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Archive for Monday, February 25, 2013

Duel begins over concealed carry in public buildings

February 25, 2013

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— Gun enthusiasts on Monday pushed for legislation that would allow concealed carry of a gun in public buildings and prohibit local governments from regulations on carrying firearms.

Currently, state, county and city governments can prevent concealed carry of guns in their buildings if they post a gun-free sign.

Under House Bill 2055, people with concealed carry licenses could bring their weapons into public buildings if the building didn't have adequate security measures, such as metal detectors and security personnel.

"Posting the no-carry sign is tantamount to placing a bulls-eye on that facility," said Patricia Stoneking, president of the Kansas State Rifle Association.

"It only provides a risk-free, victim-rich environment for criminals," she told the House Federal and State Affairs Committee.

Al Terwelp, state chair of the Kansas Libertarian Party, said the measure was needed "to help protect law enforcement and law-abiding citizens who choose to exercise their Second Amendment rights in Kansas."

But cities, counties and other groups opposed the measure.

"It is a massive unfunded mandate on local governments and the citizens they represent," said Mike Taylor, a spokesman for the Unified Government of Wyandotte County/Kansas City. "The bill crushes local control and nullifies decision making by locally elected officials," he said.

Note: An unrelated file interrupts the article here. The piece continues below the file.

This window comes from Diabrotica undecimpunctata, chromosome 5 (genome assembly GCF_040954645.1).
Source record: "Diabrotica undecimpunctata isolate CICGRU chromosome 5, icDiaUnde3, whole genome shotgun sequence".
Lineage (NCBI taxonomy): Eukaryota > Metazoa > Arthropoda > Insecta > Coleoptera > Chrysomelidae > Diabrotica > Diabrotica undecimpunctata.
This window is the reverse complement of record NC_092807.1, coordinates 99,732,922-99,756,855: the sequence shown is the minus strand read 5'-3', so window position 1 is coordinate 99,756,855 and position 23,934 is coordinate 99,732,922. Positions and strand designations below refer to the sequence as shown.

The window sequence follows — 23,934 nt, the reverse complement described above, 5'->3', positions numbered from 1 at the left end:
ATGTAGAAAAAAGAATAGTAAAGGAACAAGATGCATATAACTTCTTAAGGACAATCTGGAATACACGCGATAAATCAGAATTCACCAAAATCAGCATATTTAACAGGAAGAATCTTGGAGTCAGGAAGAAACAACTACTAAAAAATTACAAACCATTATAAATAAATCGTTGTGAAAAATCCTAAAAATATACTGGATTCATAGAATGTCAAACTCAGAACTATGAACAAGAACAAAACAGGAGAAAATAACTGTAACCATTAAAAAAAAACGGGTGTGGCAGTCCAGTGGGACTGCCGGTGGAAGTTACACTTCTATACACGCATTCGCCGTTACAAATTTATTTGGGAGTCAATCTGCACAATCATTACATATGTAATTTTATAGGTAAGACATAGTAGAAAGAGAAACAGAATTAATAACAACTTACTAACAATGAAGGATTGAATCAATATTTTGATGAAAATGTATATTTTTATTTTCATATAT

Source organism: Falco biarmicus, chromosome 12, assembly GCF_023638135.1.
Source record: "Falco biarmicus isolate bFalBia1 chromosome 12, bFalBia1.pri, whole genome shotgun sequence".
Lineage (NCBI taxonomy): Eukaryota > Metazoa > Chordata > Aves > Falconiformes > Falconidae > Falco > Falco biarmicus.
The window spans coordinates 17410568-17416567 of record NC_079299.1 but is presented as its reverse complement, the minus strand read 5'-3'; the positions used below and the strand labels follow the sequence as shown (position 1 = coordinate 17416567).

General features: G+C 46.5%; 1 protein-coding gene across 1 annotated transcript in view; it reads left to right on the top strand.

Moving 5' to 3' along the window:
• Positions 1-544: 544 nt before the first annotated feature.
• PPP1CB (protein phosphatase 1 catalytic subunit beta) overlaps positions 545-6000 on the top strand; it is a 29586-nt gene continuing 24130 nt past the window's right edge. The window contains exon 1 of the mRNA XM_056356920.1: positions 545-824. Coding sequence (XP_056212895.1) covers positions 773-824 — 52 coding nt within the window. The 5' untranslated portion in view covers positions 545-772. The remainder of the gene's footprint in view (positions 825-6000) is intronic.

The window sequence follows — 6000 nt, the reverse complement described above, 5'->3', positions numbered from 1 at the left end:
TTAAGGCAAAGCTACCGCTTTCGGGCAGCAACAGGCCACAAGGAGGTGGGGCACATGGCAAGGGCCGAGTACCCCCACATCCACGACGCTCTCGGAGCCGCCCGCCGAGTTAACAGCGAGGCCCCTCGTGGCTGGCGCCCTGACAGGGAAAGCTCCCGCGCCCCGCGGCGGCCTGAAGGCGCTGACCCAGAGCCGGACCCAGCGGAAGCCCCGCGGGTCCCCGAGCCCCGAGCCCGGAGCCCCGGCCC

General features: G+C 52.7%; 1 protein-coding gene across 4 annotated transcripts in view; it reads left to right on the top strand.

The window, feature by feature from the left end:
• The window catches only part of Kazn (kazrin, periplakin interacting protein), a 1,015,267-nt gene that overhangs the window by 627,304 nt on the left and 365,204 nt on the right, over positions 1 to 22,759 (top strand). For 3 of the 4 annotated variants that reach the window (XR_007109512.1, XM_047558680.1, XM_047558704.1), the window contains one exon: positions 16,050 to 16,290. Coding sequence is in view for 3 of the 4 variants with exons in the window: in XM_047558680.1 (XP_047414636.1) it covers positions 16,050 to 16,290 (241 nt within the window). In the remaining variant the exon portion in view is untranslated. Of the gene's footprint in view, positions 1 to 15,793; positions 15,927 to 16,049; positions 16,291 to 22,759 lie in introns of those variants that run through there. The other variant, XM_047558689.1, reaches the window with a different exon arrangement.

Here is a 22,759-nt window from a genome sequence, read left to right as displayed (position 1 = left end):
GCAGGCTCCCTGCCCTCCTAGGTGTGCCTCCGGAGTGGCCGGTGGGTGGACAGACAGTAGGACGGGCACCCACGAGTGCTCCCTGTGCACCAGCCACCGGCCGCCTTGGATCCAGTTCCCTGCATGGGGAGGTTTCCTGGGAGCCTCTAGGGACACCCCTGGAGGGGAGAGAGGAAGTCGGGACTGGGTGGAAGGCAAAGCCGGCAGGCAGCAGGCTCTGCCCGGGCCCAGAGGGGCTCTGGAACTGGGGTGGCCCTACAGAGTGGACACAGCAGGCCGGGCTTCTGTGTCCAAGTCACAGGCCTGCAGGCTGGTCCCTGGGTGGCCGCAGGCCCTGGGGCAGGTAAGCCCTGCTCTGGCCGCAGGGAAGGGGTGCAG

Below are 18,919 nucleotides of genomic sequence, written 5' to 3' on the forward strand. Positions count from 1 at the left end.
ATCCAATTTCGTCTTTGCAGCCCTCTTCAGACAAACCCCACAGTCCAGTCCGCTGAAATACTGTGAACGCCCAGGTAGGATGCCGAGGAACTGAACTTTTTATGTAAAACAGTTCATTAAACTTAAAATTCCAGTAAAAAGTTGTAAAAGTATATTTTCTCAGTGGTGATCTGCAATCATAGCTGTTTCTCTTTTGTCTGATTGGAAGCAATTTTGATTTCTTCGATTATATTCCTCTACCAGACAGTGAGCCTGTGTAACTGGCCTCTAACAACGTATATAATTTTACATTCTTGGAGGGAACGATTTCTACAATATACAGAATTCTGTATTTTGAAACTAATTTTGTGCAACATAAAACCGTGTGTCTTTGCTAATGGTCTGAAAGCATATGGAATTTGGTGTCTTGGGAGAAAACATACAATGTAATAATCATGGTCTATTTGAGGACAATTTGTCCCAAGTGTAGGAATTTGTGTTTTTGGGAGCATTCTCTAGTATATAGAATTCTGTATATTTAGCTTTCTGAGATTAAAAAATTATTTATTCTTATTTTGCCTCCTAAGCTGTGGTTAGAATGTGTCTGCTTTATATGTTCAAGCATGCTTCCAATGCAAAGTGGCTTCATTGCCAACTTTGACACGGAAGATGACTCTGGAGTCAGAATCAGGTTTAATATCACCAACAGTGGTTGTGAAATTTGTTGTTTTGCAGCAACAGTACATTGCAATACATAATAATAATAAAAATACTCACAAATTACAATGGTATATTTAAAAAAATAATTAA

Taylor said the cost of installing metal detectors and security personnel at the Unified Government's municipal buildings would be more than $2 million.

"The requirements of the bill are so burdensome and costly, many cities and counties will have no choice but to allowing the carrying of concealed weapons into City Hall, recreation centers and other public buildings because they can't afford to do otherwise," he said.

Several groups asked to be exempted from the bill.

That included the Association of Community Mental Health Centers of Kansas. "If an individual who is in crisis walks through our door carrying a concealed weapon, that situation presents a dangerous scenario, not only to our staff, but also for other patients seeking treatment," said Michael Hammond, executive director of the mental health association.

The Kansas Board of Regents has stated its opposition to concealed carry on university campuses. But on this bill, Andy Tompkins, chief executive officer and president of the regents, said the board was neutral because of a section that authorizes the governing board of a university to decide whether to be exempted from the legislation.

"This local control provision allows the governing board to debate and make the appropriate decision for that particular campus," Tompkins said.

Last year, a similar bill passed in the House but died in the Senate. Proponents believe they will be able to get Senate approval this year.

Comments

fearsadness14 1 year, 8 months ago

I'm so happy to be moving away from this state next month.

2

Mike Hoffmann 1 year, 8 months ago